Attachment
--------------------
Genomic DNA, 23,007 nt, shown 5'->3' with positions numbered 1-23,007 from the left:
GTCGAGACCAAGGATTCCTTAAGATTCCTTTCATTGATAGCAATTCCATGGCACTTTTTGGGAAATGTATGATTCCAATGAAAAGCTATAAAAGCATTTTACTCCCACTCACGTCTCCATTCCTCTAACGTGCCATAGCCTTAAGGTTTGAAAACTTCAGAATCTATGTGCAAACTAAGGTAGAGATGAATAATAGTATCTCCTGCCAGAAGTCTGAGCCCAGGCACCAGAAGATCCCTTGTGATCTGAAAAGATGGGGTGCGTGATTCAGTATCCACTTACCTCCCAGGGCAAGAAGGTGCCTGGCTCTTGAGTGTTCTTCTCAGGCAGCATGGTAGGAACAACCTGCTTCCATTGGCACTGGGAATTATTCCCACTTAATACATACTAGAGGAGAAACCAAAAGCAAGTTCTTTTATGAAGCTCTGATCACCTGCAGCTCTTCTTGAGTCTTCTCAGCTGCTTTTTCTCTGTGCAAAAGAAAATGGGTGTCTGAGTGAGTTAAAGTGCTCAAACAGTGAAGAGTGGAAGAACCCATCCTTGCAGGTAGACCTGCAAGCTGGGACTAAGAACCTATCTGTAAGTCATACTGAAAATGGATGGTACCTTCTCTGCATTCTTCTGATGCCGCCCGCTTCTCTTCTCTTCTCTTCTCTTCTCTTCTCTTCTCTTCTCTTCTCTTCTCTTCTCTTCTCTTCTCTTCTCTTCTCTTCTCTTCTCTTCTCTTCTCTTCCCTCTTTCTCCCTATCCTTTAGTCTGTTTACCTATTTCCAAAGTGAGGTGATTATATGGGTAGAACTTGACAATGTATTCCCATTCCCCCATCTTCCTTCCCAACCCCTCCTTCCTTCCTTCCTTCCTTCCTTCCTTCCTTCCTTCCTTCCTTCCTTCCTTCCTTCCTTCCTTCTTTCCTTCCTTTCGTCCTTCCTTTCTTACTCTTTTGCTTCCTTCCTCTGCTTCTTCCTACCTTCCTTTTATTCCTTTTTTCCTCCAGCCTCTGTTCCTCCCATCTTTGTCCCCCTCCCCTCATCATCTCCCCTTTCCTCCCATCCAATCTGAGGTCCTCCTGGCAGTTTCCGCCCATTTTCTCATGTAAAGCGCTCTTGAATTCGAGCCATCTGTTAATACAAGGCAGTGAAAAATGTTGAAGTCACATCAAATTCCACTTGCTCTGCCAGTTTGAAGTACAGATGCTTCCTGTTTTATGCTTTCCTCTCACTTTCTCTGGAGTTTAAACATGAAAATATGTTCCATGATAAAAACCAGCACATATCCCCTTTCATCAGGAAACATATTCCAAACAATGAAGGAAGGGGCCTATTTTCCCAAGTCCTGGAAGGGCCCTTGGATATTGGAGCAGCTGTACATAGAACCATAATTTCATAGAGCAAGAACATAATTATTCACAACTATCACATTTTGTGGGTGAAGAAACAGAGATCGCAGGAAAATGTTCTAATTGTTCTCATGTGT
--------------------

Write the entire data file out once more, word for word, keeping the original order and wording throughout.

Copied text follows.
Genomic DNA, 23,007 nt, shown 5'->3' with positions numbered 1-23,007 from the left:
GTCGAGACCAAGGATTCCTTAAGATTCCTTTCATTGATAGCAATTCCATGGCACTTTTTGGGAAATGTATGATTCCAATGAAAAGCTATAAAAGCATTTTACTCCCACTCACGTCTCCATTCCTCTAACGTGCCATAGCCTTAAGGTTTGAAAACTTCAGAATCTATGTGCAAACTAAGGTAGAGATGAATAATAGTATCTCCTGCCAGAAGTCTGAGCCCAGGCACCAGAAGATCCCTTGTGATCTGAAAAGATGGGGTGCGTGATTCAGTATCCACTTACCTCCCAGGGCAAGAAGGTGCCTGGCTCTTGAGTGTTCTTCTCAGGCAGCATGGTAGGAACAACCTGCTTCCATTGGCACTGGGAATTATTCCCACTTAATACATACTAGAGGAGAAACCAAAAGCAAGTTCTTTTATGAAGCTCTGATCACCTGCAGCTCTTCTTGAGTCTTCTCAGCTGCTTTTTCTCTGTGCAAAAGAAAATGGGTGTCTGAGTGAGTTAAAGTGCTCAAACAGTGAAGAGTGGAAGAACCCATCCTTGCAGGTAGACCTGCAAGCTGGGACTAAGAACCTATCTGTAAGTCATACTGAAAATGGATGGTACCTTCTCTGCATTCTTCTGATGCCGCCCGCTTCTCTTCTCTTCTCTTCTCTTCTCTTCTCTTCTCTTCTCTTCTCTTCTCTTCTCTTCTCTTCTCTTCTCTTCTCTTCTCTTCTCTTCTCTTCTCTTCCCTCTTTCTCCCTATCCTTTAGTCTGTTTACCTATTTCCAAAGTGAGGTGATTATATGGGTAGAACTTGACAATGTATTCCCATTCCCCCATCTTCCTTCCCAACCCCTCCTTCCTTCCTTCCTTCCTTCCTTCCTTCCTTCCTTCCTTCCTTCCTTCCTTCCTTCCTTCCTTCTTTCCTTCCTTTCGTCCTTCCTTTCTTACTCTTTTGCTTCCTTCCTCTGCTTCTTCCTACCTTCCTTTTATTCCTTTTTTCCTCCAGCCTCTGTTCCTCCCATCTTTGTCCCCCTCCCCTCATCATCTCCCCTTTCCTCCCATCCAATCTGAGGTCCTCCTGGCAGTTTCCGCCCATTTTCTCATGTAAAGCGCTCTTGAATTCGAGCCATCTGTTAATACAAGGCAGTGAAAAATGTTGAAGTCACATCAAATTCCACTTGCTCTGCCAGTTTGAAGTACAGATGCTTCCTGTTTTATGCTTTCCTCTCACTTTCTCTGGAGTTTAAACATGAAAATATGTTCCATGATAAAAACCAGCACATATCCCCTTTCATCAGGAAACATATTCCAAACAATGAAGGAAGGGGCCTATTTTCCCAAGTCCTGGAAGGGCCCTTGGATATTGGAGCAGCTGTACATAGAACCATAATTTCATAGAGCAAGAACATAATTATTCACAACTATCACATTTTGTGGGTGAAGAAACAGAGATCGCAGGAAAATGTTCTAATTGTTCTCATGTGT